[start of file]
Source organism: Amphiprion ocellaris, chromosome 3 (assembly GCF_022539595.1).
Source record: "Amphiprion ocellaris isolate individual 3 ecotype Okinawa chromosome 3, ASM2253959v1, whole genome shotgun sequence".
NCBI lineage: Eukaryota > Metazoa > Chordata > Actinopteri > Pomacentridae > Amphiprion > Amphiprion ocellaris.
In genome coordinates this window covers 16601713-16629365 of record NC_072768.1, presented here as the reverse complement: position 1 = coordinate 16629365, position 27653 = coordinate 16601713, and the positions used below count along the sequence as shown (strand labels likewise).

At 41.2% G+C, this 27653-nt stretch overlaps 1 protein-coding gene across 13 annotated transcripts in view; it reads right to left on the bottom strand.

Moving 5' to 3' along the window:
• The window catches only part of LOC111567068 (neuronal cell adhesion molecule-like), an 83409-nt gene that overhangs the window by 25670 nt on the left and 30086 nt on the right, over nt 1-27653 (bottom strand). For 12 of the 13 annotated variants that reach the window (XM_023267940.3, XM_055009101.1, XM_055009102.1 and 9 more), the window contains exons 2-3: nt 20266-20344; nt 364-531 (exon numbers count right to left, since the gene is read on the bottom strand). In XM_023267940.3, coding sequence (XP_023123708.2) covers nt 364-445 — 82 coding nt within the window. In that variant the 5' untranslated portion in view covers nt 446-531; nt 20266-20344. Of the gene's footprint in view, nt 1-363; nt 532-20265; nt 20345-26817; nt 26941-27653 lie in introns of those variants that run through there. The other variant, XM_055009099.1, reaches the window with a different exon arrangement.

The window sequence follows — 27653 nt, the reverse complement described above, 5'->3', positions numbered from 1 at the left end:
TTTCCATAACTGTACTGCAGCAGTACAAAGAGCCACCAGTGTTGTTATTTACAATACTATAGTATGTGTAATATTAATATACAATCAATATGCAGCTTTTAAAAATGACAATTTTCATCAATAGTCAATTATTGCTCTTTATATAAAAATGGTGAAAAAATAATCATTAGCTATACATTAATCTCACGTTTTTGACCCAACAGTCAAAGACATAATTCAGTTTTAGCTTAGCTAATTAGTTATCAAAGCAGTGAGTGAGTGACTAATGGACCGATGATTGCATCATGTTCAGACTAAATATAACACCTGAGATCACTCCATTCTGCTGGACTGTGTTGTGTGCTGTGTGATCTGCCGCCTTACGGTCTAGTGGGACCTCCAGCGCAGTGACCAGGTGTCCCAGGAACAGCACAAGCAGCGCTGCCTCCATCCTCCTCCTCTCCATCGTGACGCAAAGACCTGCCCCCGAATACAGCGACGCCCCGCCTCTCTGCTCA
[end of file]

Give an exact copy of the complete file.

Source organism: Amphiprion ocellaris, chromosome 3 (assembly GCF_022539595.1).
Source record: "Amphiprion ocellaris isolate individual 3 ecotype Okinawa chromosome 3, ASM2253959v1, whole genome shotgun sequence".
NCBI lineage: Eukaryota > Metazoa > Chordata > Actinopteri > Pomacentridae > Amphiprion > Amphiprion ocellaris.
In genome coordinates this window covers 16601713-16629365 of record NC_072768.1, presented here as the reverse complement: position 1 = coordinate 16629365, position 27653 = coordinate 16601713, and the positions used below count along the sequence as shown (strand labels likewise).

At 41.2% G+C, this 27653-nt stretch overlaps 1 protein-coding gene across 13 annotated transcripts in view; it reads right to left on the bottom strand.

Moving 5' to 3' along the window:
• The window catches only part of LOC111567068 (neuronal cell adhesion molecule-like), an 83409-nt gene that overhangs the window by 25670 nt on the left and 30086 nt on the right, over nt 1-27653 (bottom strand). For 12 of the 13 annotated variants that reach the window (XM_023267940.3, XM_055009101.1, XM_055009102.1 and 9 more), the window contains exons 2-3: nt 20266-20344; nt 364-531 (exon numbers count right to left, since the gene is read on the bottom strand). In XM_023267940.3, coding sequence (XP_023123708.2) covers nt 364-445 — 82 coding nt within the window. In that variant the 5' untranslated portion in view covers nt 446-531; nt 20266-20344. Of the gene's footprint in view, nt 1-363; nt 532-20265; nt 20345-26817; nt 26941-27653 lie in introns of those variants that run through there. The other variant, XM_055009099.1, reaches the window with a different exon arrangement.

The window sequence follows — 27653 nt, the reverse complement described above, 5'->3', positions numbered from 1 at the left end:
TTTCCATAACTGTACTGCAGCAGTACAAAGAGCCACCAGTGTTGTTATTTACAATACTATAGTATGTGTAATATTAATATACAATCAATATGCAGCTTTTAAAAATGACAATTTTCATCAATAGTCAATTATTGCTCTTTATATAAAAATGGTGAAAAAATAATCATTAGCTATACATTAATCTCACGTTTTTGACCCAACAGTCAAAGACATAATTCAGTTTTAGCTTAGCTAATTAGTTATCAAAGCAGTGAGTGAGTGACTAATGGACCGATGATTGCATCATGTTCAGACTAAATATAACACCTGAGATCACTCCATTCTGCTGGACTGTGTTGTGTGCTGTGTGATCTGCCGCCTTACGGTCTAGTGGGACCTCCAGCGCAGTGACCAGGTGTCCCAGGAACAGCACAAGCAGCGCTGCCTCCATCCTCCTCCTCTCCATCGTGACGCAAAGACCTGCCCCCGAATACAGCGACGCCCCGCCTCTCTGCTCA